Stem cell treatment may lead to cure for AIDS

AN American man is still HIV-free more than three years after receiving a stem cell transplant, suggesting the first-ever cure of the virus that causes AIDS.

But while the highly risky technique used on the man known as the ‘Berlin Patient‘ would not work for most of the 33 million people with HIV worldwide, scientists say the research shows important progress toward a universal cure.

“Our results strongly suggest that cure of HIV has been achieved in this patient,” said the study in the journal Blood, a publication of the American Society of Haematology.

The process began in 2006 when 44-year-old American Timothy Ray Brown, who had been HIV positive for more than a decade, sought treatment for acute myeloid leukaemia, a lethal blood cancer.

After a first round of chemotherapy failed, his German doctor, Gero Hutter, thought he would see if he could perform a bone marrow transplant using a donor with a rare genetic mutation that is naturally resistant to HIV.

About one in 100 Caucasian people, or 1% of the population, have the mutation, known as Delta 32, that prevents the protein CCR5 from appearing on the cell surface.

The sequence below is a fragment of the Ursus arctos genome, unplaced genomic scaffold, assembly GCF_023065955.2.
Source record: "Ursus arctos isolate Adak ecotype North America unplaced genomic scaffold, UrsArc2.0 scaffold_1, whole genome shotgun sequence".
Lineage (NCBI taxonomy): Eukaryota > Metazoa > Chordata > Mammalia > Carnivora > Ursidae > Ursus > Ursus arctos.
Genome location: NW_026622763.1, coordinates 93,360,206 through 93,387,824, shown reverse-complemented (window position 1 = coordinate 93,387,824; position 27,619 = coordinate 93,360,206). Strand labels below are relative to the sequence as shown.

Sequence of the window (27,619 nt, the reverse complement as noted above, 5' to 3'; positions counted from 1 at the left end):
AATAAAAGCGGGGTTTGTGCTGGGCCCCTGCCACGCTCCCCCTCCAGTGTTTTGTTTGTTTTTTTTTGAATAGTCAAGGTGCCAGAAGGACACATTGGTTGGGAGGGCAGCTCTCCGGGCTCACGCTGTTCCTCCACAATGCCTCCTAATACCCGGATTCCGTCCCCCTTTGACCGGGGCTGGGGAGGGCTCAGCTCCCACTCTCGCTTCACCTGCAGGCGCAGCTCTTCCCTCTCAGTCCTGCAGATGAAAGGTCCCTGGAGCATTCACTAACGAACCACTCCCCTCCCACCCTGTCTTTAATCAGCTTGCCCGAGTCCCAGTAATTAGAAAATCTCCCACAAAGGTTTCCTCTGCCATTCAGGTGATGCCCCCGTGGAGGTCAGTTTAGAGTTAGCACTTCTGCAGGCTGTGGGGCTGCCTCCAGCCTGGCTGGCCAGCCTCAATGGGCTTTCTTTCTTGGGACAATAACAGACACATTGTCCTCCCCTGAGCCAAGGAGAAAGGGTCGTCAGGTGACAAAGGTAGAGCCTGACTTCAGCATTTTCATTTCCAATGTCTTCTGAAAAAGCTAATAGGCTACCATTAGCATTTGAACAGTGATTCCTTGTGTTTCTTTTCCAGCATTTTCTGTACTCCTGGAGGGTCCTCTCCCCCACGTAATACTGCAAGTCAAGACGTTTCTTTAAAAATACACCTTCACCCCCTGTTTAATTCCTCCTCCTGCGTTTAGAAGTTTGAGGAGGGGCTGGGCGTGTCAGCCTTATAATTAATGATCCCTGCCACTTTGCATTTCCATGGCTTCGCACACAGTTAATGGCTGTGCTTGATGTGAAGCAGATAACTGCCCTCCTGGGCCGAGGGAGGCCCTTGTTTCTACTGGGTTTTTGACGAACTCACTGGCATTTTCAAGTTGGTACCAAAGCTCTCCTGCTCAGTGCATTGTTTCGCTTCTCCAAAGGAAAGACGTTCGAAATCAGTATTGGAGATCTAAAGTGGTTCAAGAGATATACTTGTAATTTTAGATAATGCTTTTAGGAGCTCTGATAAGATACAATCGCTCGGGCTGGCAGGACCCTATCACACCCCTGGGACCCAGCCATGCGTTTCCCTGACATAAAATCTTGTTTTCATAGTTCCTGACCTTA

Since HIV enters the cell through CCR5 molecules, when they are absent HIV cannot penetrate.

After rejecting dozens of potential donors, Hutter found a match and performed the bone marrow transplant using stem cells from the HIV-resistant donor in February 2007.

Hutter’s first study, published last year, showed no sign HIV had re-emerged even though the patient had ceased anti-retroviral therapy to suppress HIV.

The latest findings show Brown still shows no trace of either the AIDS-causing virus or leukaemia.

But because Brown’s ordeal left him temporarily unable to walk or talk and statistics showing around 30% of patients do not survive bone marrow transplants, AIDS experts sounded a note of caution.

“I think we need a lot more research to try to replicate this without putting a patient’s life in danger,” said Karen Tashima, director of the HIV clinical trials programme at The Miriam Hospital in Rhode Island.

“Since we have good anti-retroviral therapy that can control the virus, it would be unethical to give somebody such an extreme treatment.”

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